I’ve ridden and worked from tents all along the Pacific Coast Highway, on a big four corners trip a few years ago (US), as well as several shorter trips (Chicago - NOLA, Chicago - DC, Chicago - NYC, etc) which were mostly spent working from hotels. That was on a BMW R1150 RT with a 4g / 3g wifi router wired to the power supply. Currently doing much lower-tech moto-nomadic website development through India, mostly based in Calcutta, mostly on a KTM Duke 200. Did a three month camping / work trip from Kargil to Bangalore a couple of years ago.
I’m still figuring out the next big ride. It’s a very unique, visceral way to experience a country instead of just seeing it; I doubt you’re going to find a similar experience without involving a motorcycle Though Indians trains can be a unique experience themselves.
Definitely research this in advance. The deposits for carnets are insane (300-400% of the MSRP of the bike!), so if you’re thinking about one of the GS or GSAs, you’ll need some capital to start off. There’s no better bike for an around-the-world trip. But to save cash, it might be worth looking at something like one of the Suzuki 600 dual sports, or the indestructible cockroach of the motorcycle world, the KLR 650.
I’ve been very tempted to learn a little more about bike maintenance, and trying to get a carnet on a dirt cheap Enfield single, or something along those lines. Keep us posted on what you decide! It’d be great to build a sub-community of motonomads.
ADV rider is a great resource. HU is better for long-form article reading and inspiration, but it can be more difficult to navigate. ADV will probably get you faster responses to specific questions, but my experience with both is outdated by a few years, so take that with a grain of salt.
- Learn a little about your bike, and how to deal with broken clutch cables or worn brake pads. Mechanics are hit or miss, especially on newer tech that may or may not be popular in their country. Panicking on the road is no fun.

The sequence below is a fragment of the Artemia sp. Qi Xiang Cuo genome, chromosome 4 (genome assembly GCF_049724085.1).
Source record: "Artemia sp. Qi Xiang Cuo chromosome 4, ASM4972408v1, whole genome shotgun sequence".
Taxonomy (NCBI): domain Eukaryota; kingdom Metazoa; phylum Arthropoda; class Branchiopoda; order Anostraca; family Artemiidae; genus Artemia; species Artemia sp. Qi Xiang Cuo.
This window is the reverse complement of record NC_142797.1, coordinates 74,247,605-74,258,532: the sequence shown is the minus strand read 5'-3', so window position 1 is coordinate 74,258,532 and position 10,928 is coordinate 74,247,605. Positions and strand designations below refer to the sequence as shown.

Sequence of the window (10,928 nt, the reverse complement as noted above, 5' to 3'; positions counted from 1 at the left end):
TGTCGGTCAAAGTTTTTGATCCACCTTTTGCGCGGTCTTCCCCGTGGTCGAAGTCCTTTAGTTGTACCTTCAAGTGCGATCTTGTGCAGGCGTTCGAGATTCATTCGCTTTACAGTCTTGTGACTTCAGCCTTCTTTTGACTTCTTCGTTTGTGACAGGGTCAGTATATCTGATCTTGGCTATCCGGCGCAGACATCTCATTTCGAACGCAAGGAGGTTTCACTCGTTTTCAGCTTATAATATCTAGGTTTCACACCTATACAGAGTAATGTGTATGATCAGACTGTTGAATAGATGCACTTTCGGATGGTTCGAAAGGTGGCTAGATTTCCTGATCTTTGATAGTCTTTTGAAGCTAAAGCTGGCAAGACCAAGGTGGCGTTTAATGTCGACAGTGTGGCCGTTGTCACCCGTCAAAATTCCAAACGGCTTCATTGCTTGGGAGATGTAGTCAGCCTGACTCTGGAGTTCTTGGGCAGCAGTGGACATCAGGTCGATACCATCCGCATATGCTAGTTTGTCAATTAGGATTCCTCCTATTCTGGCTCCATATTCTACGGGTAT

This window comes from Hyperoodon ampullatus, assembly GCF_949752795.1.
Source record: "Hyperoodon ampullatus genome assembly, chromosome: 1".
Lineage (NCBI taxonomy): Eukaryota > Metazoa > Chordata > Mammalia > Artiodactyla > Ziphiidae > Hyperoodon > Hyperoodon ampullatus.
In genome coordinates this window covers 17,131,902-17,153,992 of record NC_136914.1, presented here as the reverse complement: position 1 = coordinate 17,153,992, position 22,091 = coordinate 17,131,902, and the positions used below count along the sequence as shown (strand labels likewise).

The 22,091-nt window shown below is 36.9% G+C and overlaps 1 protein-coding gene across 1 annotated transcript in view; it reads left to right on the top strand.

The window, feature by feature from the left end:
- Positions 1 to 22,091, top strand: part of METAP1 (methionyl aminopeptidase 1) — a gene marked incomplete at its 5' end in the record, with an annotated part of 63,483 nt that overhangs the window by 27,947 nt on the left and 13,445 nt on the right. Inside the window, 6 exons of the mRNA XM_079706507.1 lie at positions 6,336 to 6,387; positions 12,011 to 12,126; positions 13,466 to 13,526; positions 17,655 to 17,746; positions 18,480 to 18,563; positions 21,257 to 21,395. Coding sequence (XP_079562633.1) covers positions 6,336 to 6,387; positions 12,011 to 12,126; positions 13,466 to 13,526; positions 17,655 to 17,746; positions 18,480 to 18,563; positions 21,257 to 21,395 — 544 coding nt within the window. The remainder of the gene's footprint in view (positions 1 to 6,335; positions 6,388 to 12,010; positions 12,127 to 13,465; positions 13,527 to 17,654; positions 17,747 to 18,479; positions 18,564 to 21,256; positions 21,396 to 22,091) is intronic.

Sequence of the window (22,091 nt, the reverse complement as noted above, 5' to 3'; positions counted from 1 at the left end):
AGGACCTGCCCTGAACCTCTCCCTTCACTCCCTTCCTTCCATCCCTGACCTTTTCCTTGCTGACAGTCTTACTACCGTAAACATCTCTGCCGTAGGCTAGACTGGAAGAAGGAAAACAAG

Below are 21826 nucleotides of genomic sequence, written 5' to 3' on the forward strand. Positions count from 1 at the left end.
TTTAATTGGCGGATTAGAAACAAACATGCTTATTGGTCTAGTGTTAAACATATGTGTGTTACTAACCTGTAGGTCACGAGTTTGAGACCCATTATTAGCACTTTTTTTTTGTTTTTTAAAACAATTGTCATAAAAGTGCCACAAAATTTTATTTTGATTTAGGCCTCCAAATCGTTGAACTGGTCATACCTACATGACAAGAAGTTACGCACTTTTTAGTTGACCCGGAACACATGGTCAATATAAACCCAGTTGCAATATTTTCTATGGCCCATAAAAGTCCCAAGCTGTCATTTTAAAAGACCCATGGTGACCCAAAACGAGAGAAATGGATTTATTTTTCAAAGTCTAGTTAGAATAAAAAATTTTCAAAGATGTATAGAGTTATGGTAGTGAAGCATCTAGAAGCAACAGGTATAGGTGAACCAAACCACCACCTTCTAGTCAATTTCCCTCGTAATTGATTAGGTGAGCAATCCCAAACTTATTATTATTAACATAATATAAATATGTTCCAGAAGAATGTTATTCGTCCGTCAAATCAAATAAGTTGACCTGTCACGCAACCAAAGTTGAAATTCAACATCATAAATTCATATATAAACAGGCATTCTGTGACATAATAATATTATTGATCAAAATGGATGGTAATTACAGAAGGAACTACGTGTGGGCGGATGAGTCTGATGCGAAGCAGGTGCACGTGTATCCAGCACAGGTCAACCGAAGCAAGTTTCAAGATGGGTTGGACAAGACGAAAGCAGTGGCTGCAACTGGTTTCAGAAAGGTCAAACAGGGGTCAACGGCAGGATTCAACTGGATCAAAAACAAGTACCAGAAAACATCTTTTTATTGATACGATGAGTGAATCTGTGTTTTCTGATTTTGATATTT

- Take an MSF Foundation (or similar) safety course. I’d been riding for years when I took my first one, and I learned a ton.
- Take three times the cash you think you’ll need.
- Take half the stuff you think you need, and leave a lot of empty room in your luggage.
- You cannot carry passengers and gear. Not even if she’s cute. Really.
- You cannot drink and ride. Not even if she’s cute. Tourists are pretty cavalier about this in most third world countries. It’s a serious risk. You hit a kid in India, they’re going to burn that bike with you on it.
- Bring replacement parts if your bike isn’t popular in your host country(ies). You’d be amazed at how much trouble a custom rear hub on an Enfield caused when we were stuck up in the Himalayas. Stuff that works in major cities really doesn’t work when you’re out in the middle of nowhere.
- Ride slow. This is the one I always forget, and really need to remember. The most enjoyable working rides are ones where I do 100-200 miles on working days, and stop in beautiful places with enough time to really relax and enjoy myself before starting the work day.
- Find hotels or pitch tents before sundown. This is another rule I break too often, but I always find the best places to eat and sleep if I get there with plenty of time to spare. Rushing a campsite location at midnight just makes me cranky, and I’m exhausted if I’ve been riding that late anyway.
- Know your tolerances. If the most you’ve ever done is a thousand mile day, don’t plan to do any thousand mile days on nomad rides.
- No new stuff. No new tires, new brakes, new tents, etc on a trip. This should all be stuff that’s had time to break in. You should be able to put your tent together in your sleep (because you’re going to break rule #9, duh).
- Buy a hookah. You can’t be a motorcycle nomad without a hookah.
Ride safe. If anyone needs lockable garage space for bikes and a place to crash in Calcutta, India, let me know; I’ve got an empty apartment here.